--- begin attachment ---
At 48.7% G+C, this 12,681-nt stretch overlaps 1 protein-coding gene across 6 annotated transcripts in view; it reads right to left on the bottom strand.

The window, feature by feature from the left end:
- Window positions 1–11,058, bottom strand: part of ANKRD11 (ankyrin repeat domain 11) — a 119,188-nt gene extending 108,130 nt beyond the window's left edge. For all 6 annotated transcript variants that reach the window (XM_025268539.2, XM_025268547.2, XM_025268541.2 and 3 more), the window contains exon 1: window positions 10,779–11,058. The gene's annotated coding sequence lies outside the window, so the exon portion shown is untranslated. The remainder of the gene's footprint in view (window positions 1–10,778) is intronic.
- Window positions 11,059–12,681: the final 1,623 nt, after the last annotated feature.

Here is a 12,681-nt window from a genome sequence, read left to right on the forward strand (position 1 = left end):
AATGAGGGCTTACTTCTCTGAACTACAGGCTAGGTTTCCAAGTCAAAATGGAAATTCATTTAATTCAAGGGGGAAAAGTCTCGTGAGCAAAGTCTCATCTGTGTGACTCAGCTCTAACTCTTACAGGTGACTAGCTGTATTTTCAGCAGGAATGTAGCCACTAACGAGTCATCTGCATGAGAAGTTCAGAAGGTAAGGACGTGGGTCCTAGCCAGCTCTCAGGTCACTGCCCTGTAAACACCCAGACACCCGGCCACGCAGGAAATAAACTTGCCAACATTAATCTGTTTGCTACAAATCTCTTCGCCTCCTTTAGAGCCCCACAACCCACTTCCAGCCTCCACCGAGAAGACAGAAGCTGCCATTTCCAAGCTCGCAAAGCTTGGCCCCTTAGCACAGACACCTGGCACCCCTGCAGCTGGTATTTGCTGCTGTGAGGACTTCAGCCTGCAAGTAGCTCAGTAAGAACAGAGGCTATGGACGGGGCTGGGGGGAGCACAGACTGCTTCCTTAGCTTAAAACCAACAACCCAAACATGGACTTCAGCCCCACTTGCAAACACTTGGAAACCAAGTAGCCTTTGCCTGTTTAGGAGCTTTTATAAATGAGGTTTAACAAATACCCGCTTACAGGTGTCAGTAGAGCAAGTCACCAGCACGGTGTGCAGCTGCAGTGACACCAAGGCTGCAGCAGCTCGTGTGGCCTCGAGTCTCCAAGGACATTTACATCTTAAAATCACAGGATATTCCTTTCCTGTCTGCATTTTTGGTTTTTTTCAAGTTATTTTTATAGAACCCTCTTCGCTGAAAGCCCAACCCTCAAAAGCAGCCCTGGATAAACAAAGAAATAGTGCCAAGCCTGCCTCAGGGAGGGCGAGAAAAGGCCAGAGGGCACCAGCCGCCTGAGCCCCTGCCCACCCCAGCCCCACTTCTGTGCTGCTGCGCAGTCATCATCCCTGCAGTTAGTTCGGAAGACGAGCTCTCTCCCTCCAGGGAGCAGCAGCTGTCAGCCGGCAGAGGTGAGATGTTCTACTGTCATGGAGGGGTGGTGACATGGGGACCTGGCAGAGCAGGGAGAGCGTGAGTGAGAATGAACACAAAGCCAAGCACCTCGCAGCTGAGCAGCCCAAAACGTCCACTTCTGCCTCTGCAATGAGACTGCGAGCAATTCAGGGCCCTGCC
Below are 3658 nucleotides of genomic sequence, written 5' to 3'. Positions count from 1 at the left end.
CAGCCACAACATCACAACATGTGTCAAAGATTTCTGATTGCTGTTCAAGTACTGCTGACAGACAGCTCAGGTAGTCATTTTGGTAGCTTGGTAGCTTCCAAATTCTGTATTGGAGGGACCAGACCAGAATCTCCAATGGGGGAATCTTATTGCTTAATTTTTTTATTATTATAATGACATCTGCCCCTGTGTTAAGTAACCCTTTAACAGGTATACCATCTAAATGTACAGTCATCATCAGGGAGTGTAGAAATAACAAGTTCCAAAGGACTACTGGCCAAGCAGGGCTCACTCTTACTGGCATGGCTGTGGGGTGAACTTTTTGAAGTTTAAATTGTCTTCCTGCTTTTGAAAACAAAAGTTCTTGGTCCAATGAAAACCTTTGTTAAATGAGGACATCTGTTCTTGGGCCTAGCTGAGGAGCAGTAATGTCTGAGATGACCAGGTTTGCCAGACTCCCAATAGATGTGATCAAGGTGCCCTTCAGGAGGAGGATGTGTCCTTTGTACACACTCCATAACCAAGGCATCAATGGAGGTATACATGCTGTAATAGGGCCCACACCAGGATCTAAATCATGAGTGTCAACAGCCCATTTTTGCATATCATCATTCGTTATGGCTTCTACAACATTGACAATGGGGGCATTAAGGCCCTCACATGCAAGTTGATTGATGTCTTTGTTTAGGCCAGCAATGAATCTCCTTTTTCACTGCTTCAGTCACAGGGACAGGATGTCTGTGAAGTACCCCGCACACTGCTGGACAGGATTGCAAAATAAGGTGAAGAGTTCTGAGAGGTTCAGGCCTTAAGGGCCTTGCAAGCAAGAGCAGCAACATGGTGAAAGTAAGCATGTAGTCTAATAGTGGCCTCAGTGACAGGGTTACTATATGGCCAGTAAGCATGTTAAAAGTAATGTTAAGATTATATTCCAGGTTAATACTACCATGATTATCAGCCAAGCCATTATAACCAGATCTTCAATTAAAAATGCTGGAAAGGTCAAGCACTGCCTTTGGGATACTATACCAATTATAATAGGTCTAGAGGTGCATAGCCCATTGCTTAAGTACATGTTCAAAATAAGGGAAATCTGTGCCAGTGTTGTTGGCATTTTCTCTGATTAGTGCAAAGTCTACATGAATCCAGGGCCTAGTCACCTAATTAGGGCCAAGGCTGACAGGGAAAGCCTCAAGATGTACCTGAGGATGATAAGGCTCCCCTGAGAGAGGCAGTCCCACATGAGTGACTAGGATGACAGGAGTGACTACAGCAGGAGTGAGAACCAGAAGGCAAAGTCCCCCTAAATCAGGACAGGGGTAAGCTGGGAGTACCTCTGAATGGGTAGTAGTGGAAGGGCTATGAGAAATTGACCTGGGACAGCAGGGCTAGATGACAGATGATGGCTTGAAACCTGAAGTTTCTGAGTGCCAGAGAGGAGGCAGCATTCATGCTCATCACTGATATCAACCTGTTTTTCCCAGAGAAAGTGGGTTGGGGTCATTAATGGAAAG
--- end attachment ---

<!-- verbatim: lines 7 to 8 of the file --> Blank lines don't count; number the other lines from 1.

Below are 3658 nucleotides of genomic sequence, written 5' to 3'. Positions count from 1 at the left end.
CAGCCACAACATCACAACATGTGTCAAAGATTTCTGATTGCTGTTCAAGTACTGCTGACAGACAGCTCAGGTAGTCATTTTGGTAGCTTGGTAGCTTCCAAATTCTGTATTGGAGGGACCAGACCAGAATCTCCAATGGGGGAATCTTATTGCTTAATTTTTTTATTATTATAATGACATCTGCCCCTGTGTTAAGTAACCCTTTAACAGGTATACCATCTAAATGTACAGTCATCATCAGGGAGTGTAGAAATAACAAGTTCCAAAGGACTACTGGCCAAGCAGGGCTCACTCTTACTGGCATGGCTGTGGGGTGAACTTTTTGAAGTTTAAATTGTCTTCCTGCTTTTGAAAACAAAAGTTCTTGGTCCAATGAAAACCTTTGTTAAATGAGGACATCTGTTCTTGGGCCTAGCTGAGGAGCAGTAATGTCTGAGATGACCAGGTTTGCCAGACTCCCAATAGATGTGATCAAGGTGCCCTTCAGGAGGAGGATGTGTCCTTTGTACACACTCCATAACCAAGGCATCAATGGAGGTATACATGCTGTAATAGGGCCCACACCAGGATCTAAATCATGAGTGTCAACAGCCCATTTTTGCATATCATCATTCGTTATGGCTTCTACAACATTGACAATGGGGGCATTAAGGCCCTCACATGCAAGTTGATTGATGTCTTTGTTTAGGCCAGCAATGAATCTCCTTTTTCACTGCTTCAGTCACAGGGACAGGATGTCTGTGAAGTACCCCGCACACTGCTGGACAGGATTGCAAAATAAGGTGAAGAGTTCTGAGAGGTTCAGGCCTTAAGGGCCTTGCAAGCAAGAGCAGCAACATGGTGAAAGTAAGCATGTAGTCTAATAGTGGCCTCAGTGACAGGGTTACTATATGGCCAGTAAGCATGTTAAAAGTAATGTTAAGATTATATTCCAGGTTAATACTACCATGATTATCAGCCAAGCCATTATAACCAGATCTTCAATTAAAAATGCTGGAAAGGTCAAGCACTGCCTTTGGGATACTATACCAATTATAATAGGTCTAGAGGTGCATAGCCCATTGCTTAAGTACATGTTCAAAATAAGGGAAATCTGTGCCAGTGTTGTTGGCATTTTCTCTGATTAGTGCAAAGTCTACATGAATCCAGGGCCTAGTCACCTAATTAGGGCCAAGGCTGACAGGGAAAGCCTCAAGATGTACCTGAGGATGATAAGGCTCCCCTGAGAGAGGCAGTCCCACATGAGTGACTAGGATGACAGGAGTGACTACAGCAGGAGTGAGAACCAGAAGGCAAAGTCCCCCTAAATCAGGACAGGGGTAAGCTGGGAGTACCTCTGAATGGGTAGTAGTGGAAGGGCTATGAGAAATTGACCTGGGACAGCAGGGCTAGATGACAGATGATGGCTTGAAACCTGAAGTTTCTGAGTGCCAGAGAGGAGGCAGCATTCATGCTCATCACTGATATCAACCTGTTTTTCCCAGAGAAAGTGGGTTGGGGTCATTAATGGAAAG